may be time to have the wheel relaced or have the rim replaced

  9. #9
    Enjoy
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    Quote Originally Posted by CrosseyedCrickt
    Truer words have rarely been spoken
    No pun intended of course

  10. #10
    Senior Member ken cummings's Avatar
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    Sometimes you can hear when the spokes are getting loose. A specially loose one will rub on the others making a clicking or very short sharp squeeking sound. I will stop and tighten it a bit immediately. With my 3 cross wheels with 36 14gage spokes I have the lbs work it over every year or two.
    This space open

  11. #11
    Rides again HiYoSilver's Avatar
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    [rant]

    Modern bikes are a pain. I expected spoke replacement to be a snap. Nope, need 3 special tools to remove the cassette. 2 days no riding, ugh, ugh, ugh. [/rant]

    Hello park tools.
    Hi 'o Silver away

  12. #12
    Senior Member mihlbach's Avatar
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    Since I just built up my first pair of wheels, I was interested in this.
    I do use a tensiometer, and I regularly check the tension to see how my wheels are holding up.
    When I first built the wheel, I went out and rode it for a couple of miles..then checked the tension. It was lower, so I retensioned the wheel. Then after maybe another hundred miles, I cheked again and found the tension to be lower again, but only slightly, so I readjusted the tension again. Now after about 400 miles the tension has stayed the same. I suppose my spokes are finished stretching by this point.

    the lesson I learned...If not properly stretched the spokes will loose tension in the beginning, but after one or two adjustments you should be able to achieve a stable level of tension. So I would say, in the beginning, with a new pair of wheels, it would be a good idea to monitor the tension for a few hundred miles...thereafter if the tension remains the same, you shouldn't have any problems until the wheel begins to wear out due to corrosion, brake pad wear and what not.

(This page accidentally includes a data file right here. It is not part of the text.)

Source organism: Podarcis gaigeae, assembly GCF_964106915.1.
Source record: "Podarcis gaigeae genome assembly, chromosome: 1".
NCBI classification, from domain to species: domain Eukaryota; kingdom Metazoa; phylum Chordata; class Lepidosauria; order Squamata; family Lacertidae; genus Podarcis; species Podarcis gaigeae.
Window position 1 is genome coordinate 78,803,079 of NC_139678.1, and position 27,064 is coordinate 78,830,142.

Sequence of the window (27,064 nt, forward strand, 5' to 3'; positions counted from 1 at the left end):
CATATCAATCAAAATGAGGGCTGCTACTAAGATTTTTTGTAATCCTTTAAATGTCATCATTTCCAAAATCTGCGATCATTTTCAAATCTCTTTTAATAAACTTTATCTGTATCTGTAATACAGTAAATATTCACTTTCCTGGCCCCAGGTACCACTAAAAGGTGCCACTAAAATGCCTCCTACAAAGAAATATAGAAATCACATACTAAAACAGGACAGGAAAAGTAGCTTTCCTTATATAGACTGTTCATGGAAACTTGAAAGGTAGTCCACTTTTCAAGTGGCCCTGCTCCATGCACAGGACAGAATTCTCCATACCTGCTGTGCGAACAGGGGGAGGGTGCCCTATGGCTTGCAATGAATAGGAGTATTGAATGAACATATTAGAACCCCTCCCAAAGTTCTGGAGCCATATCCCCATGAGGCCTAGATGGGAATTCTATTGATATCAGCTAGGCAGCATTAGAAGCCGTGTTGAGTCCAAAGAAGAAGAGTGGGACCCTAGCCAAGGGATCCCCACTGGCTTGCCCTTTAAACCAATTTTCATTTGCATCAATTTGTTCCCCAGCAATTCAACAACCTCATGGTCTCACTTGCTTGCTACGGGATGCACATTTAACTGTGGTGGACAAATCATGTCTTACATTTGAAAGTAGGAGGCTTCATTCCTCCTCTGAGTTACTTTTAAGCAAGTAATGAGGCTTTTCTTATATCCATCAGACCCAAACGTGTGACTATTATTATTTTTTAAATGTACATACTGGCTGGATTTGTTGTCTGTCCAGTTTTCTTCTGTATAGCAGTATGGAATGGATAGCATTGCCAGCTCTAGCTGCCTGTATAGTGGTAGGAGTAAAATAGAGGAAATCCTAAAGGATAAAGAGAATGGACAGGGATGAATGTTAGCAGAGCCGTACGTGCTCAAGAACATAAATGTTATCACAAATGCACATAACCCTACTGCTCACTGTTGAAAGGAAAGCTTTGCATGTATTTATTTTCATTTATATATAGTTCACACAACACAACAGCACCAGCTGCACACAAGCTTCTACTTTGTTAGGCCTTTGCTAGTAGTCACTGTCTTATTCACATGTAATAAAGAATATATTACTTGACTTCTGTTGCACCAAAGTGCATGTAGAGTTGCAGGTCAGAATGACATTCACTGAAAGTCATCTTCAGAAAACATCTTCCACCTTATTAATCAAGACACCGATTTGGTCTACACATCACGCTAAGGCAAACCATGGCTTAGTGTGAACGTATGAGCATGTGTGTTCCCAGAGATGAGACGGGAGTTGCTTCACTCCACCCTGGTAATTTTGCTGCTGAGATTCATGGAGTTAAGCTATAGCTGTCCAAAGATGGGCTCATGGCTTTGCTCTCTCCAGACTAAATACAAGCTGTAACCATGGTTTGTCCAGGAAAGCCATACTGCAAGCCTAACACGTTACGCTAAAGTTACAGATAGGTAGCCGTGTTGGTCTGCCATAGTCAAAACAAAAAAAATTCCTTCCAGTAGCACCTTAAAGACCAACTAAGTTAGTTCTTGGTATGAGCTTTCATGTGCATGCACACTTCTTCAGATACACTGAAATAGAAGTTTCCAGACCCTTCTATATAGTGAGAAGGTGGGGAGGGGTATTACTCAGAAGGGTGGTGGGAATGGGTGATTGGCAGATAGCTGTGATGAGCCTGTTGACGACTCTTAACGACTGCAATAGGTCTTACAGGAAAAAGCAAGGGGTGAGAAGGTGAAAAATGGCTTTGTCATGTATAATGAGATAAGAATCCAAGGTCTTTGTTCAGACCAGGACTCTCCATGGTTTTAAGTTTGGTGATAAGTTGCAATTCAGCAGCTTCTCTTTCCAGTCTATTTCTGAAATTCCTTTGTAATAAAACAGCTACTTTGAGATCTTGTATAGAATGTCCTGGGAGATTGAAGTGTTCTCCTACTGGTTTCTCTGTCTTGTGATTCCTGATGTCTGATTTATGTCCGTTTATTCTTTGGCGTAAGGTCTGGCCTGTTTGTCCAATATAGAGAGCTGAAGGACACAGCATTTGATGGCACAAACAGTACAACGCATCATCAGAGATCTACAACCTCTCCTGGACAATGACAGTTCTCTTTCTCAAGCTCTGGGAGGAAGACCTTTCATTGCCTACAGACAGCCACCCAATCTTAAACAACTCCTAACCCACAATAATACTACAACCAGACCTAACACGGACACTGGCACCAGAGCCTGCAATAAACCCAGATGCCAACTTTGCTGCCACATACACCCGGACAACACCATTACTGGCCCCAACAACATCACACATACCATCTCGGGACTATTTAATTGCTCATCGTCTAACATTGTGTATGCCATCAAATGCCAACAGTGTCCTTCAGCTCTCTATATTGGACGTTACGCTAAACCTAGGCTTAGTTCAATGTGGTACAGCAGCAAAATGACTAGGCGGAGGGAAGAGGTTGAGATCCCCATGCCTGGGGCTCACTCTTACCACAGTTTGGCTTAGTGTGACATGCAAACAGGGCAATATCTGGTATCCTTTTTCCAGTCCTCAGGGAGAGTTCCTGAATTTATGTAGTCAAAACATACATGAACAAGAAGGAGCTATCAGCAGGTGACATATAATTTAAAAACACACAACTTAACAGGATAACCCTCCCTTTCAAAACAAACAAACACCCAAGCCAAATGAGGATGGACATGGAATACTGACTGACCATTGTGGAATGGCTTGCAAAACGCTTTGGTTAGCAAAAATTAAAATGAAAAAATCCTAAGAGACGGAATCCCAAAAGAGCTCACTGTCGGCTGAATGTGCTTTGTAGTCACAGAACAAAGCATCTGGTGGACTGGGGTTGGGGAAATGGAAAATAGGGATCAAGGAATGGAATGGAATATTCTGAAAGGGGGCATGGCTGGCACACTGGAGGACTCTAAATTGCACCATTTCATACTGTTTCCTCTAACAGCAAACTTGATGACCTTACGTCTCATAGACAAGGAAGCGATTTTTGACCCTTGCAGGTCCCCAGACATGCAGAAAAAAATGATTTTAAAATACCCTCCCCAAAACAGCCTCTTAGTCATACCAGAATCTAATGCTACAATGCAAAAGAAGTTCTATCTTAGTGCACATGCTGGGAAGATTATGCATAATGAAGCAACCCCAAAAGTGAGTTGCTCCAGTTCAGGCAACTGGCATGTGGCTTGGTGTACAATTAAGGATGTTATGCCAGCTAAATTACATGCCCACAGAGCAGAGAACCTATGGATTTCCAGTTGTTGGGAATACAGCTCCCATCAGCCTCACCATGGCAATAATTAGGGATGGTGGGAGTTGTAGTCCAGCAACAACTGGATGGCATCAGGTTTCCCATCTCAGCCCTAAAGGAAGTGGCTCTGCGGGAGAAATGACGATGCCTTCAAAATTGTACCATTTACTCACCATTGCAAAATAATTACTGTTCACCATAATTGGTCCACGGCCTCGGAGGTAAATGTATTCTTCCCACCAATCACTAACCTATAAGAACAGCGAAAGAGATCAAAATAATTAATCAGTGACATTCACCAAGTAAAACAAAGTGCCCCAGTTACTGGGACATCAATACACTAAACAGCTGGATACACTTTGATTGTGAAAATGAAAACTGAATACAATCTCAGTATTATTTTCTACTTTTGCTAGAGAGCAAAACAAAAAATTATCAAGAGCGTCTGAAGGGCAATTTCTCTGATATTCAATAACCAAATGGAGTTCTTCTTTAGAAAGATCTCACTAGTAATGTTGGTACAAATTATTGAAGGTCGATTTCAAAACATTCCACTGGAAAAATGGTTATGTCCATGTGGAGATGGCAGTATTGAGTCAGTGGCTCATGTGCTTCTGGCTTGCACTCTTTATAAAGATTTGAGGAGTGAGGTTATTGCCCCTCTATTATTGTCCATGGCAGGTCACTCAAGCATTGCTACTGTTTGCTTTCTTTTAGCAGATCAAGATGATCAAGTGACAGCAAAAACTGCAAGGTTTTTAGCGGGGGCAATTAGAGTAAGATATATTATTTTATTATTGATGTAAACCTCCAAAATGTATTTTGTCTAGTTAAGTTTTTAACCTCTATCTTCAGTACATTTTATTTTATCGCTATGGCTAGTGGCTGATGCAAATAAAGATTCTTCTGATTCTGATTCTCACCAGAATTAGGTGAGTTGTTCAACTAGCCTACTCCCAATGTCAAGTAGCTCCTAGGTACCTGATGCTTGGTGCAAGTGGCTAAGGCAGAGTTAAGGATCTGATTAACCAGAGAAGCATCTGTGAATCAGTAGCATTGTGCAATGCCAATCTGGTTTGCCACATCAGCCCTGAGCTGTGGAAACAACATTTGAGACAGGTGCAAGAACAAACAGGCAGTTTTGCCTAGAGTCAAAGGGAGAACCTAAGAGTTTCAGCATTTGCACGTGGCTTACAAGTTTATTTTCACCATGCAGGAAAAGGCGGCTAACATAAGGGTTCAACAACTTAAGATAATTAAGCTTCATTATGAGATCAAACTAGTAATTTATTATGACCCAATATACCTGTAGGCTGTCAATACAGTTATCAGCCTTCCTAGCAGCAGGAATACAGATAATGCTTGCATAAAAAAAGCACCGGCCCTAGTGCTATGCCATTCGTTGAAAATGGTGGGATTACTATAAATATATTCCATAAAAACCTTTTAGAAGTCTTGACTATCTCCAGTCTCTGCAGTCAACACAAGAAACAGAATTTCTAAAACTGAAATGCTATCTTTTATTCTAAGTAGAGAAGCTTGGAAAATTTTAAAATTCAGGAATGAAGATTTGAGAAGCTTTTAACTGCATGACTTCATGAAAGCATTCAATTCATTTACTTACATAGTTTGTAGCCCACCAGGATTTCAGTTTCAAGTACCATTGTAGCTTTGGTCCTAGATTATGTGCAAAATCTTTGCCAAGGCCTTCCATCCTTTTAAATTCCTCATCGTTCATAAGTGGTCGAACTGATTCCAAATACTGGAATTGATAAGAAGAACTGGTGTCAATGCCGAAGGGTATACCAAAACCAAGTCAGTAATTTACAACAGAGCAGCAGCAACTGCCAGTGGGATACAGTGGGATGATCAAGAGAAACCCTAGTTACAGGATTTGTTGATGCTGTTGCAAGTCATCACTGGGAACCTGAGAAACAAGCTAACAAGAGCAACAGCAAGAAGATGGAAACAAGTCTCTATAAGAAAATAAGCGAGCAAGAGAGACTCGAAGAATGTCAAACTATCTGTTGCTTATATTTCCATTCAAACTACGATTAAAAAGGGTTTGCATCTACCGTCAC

13. #13
    Rides again HiYoSilver's Avatar
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    Good advice, I need:

    1. cassette plug
    2. cassette chain
    3. tension meter
    Hi 'o Silver away

  14. #14
    Mad bike riding scientist cyccommute's Avatar
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    Quote Originally Posted by grolby
    ...A wheel that is properly built and tensioned the first time (and the definition of "properly built" includes "built strongly enough for weight and riding style") won't break spokes, period, unless it is seriously overloaded through a crash or other mistreatment - like being allowed to go badly out of true and/or tension.
    I'm not so sure I'd agree. A wheel is a very dynamic object. As each spoke rotates around the wheel it experiences different forces of tension and compression at the rim. Since these constantly changing forces are translated to the hub, the head of the spoke is put under a lot of strain for a thin piece of metal that is severly bent. The spoke head doesn't fill the hole at the hub (by about 0.3mm) either. The spoke head can move, slightly, back and forth until you overstrained the head and it fails. The strain on the head is worse in straight gauge spokes because the full change in force is translated directly to the spoke head while in a butted spoke the force is modulated by the flexibility of the thin section of the spoke. If you 'fill' the hub hole by using 2.3mm spokes, like the DT Alpine, combined with the thin section of the spoke, most of the force is translated to the hub and the wheel is stronger for it.

    I've been running 2.3/1.8/2.0mm Alpines on my mountain bike for 5 years or so now and haven't had a spoke fail yet. And I ride them very hard
    Stuart Black